https://www.ebay.com/itm/263575496423
Hah - I'm not explaining myself very well. What I'm looking for the bendy Gorilla-po like arm in your photo, with a male hot-shoe at one and and a female at the other - the cable runs through the arm, as it were. Does such a thing exist? Thanks for bearing with me, I'm not trying to be obscure :D
 
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Hah - I'm not explaining myself very well. What I'm looking for the bendy Gorilla-po like arm in your photo, with a male hot-shoe at one and and a female at the other - the cable runs through the arm, as it were. Does such a thing exist? Thanks for bearing with me, I'm not trying to be obscure :D
I have one like @Stanga , and there is no cable, just dump hot shoe brackets. I doubt there is such a mount with a cable.
 

junkyardsparkle

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What I'm looking for the bendy Gorilla-po like arm in your photo, with a male hot-shoe at one and and a female at the other - the cable runs through the arm, as it were. Does such a thing exist?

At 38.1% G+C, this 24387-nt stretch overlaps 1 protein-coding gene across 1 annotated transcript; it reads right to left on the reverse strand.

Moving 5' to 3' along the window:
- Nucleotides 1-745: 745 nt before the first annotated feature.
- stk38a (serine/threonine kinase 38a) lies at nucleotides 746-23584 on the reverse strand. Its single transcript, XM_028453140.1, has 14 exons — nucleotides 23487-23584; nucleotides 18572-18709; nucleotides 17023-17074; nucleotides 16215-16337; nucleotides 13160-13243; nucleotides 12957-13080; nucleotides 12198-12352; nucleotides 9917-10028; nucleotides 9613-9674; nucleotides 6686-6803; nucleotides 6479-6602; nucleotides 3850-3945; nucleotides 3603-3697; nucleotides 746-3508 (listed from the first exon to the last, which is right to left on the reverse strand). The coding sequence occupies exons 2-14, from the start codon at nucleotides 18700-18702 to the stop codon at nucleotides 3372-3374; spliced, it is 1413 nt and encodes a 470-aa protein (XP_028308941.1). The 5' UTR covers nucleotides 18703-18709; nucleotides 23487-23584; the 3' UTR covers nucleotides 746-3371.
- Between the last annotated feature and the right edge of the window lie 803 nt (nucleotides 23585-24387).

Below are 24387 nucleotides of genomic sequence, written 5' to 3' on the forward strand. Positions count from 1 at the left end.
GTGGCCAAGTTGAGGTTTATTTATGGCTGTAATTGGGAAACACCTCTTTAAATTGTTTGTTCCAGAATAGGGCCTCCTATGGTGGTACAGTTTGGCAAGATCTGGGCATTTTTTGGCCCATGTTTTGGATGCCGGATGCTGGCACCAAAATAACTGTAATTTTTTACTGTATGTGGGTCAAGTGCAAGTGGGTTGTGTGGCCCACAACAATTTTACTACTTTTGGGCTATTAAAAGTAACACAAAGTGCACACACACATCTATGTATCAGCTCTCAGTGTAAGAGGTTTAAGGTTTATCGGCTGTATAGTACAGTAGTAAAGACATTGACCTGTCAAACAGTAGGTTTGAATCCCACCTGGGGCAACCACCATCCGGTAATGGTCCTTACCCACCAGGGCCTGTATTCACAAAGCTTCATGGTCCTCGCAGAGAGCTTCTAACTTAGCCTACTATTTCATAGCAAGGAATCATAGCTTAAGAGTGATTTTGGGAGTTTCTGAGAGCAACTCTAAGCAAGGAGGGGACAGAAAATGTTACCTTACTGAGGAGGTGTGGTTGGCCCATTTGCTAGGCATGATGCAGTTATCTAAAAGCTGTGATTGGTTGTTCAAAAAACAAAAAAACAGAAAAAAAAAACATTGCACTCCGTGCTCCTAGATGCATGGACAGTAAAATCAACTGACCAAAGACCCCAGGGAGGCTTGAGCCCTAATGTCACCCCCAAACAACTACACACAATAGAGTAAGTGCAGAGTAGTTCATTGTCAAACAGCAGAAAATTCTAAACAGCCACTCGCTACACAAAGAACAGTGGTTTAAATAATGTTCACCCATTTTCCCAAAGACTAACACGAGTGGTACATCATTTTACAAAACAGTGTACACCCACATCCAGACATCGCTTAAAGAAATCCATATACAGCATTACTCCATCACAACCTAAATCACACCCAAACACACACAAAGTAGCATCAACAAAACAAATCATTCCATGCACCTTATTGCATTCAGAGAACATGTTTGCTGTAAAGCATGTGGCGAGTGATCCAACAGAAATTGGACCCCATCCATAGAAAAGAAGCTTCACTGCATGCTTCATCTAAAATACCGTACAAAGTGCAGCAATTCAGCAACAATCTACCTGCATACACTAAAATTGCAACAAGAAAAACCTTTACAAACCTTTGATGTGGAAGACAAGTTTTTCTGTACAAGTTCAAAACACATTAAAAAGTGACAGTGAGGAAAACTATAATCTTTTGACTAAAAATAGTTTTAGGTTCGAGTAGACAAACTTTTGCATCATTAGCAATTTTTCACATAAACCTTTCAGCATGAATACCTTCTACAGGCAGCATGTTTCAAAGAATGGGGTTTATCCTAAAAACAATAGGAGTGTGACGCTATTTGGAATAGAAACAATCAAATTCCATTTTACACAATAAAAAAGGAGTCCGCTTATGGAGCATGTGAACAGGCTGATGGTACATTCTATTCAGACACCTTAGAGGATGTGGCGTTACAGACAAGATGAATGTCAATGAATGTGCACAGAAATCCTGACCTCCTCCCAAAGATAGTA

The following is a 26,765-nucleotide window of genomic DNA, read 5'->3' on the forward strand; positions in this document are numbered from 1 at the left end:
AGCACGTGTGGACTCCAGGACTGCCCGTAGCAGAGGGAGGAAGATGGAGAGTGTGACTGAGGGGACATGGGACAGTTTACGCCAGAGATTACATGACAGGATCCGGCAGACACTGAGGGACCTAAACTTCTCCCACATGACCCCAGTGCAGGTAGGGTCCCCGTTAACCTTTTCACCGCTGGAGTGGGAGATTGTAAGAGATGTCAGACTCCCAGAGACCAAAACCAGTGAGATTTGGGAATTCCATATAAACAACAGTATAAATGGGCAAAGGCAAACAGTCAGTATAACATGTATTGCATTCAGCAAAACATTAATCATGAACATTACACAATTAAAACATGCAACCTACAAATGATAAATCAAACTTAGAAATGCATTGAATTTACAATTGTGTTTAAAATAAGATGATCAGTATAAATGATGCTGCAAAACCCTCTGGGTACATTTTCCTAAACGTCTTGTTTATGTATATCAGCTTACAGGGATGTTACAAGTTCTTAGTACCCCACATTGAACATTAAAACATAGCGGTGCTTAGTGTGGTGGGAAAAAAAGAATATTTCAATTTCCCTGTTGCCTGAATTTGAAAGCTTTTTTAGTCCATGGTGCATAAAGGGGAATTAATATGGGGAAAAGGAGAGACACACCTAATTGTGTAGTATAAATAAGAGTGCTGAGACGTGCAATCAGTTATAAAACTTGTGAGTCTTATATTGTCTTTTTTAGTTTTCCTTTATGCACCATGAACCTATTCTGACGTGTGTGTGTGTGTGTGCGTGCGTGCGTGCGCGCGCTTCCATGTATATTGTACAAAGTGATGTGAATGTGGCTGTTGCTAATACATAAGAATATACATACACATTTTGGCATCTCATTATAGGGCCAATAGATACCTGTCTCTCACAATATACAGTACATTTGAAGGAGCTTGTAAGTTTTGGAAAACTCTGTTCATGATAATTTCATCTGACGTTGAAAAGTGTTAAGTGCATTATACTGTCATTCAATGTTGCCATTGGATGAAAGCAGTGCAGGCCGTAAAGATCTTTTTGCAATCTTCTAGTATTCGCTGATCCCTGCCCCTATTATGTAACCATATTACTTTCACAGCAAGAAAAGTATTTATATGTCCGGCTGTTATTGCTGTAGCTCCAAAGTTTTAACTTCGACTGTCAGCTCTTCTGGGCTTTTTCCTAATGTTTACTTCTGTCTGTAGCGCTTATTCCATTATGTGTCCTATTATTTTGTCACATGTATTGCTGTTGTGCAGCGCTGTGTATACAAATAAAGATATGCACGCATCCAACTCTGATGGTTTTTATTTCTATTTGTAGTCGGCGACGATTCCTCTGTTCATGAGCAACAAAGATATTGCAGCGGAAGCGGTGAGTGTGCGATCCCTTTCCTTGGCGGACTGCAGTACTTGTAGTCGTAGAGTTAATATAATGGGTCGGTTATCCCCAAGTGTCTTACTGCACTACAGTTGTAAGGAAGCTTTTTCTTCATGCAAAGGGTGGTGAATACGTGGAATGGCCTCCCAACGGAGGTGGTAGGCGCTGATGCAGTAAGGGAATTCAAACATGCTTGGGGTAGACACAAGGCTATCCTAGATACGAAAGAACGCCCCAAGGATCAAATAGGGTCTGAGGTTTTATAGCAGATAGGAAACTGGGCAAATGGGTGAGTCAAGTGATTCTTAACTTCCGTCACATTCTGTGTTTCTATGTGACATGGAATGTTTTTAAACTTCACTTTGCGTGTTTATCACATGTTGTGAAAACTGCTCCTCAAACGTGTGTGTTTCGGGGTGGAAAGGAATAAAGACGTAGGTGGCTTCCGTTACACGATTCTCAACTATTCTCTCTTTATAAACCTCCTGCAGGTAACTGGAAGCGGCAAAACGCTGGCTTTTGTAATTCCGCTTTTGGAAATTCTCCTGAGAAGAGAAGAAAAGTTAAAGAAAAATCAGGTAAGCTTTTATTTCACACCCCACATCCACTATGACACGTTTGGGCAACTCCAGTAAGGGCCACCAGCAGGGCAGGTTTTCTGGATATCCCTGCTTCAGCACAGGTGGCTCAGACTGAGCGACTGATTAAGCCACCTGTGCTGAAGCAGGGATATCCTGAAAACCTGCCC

I did manage to find this in one of the dark, nameless corners of the 'bay once upon a time:

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It's wired for Canon TTL, which generally works with Pany/Oly stuff with some caveats... but a quick search doesn't turn up anything like it now. Not too surprising, since putting that kind of leverage on a camera shoe is somewhere between dodgy and downright stupid... not that a good mad scientist has ever let that slow them down. On the occasions when I used it with my little PL7 and the very lightweight 60mm macro, I ended up holding the upper part of the gooseneck in my left hand; it's stiff enough that it actually made for really steady camera control... half of a Fig Rig, basically. I wouldn't try this with any kind of heavy lens/body, though... :rolleyes:

EDIT: Found one, using some oblique search strategies... price is pretty steep, though... pretty sure I didn't pay more than US $20... anyway, I also now remember that I needed to file down the front edge of the foot on mine a little to get the lock pin to seat. Anybody considering one of these should approach it as a mad science project; I hereby disclaim all responsibiliity! ⚡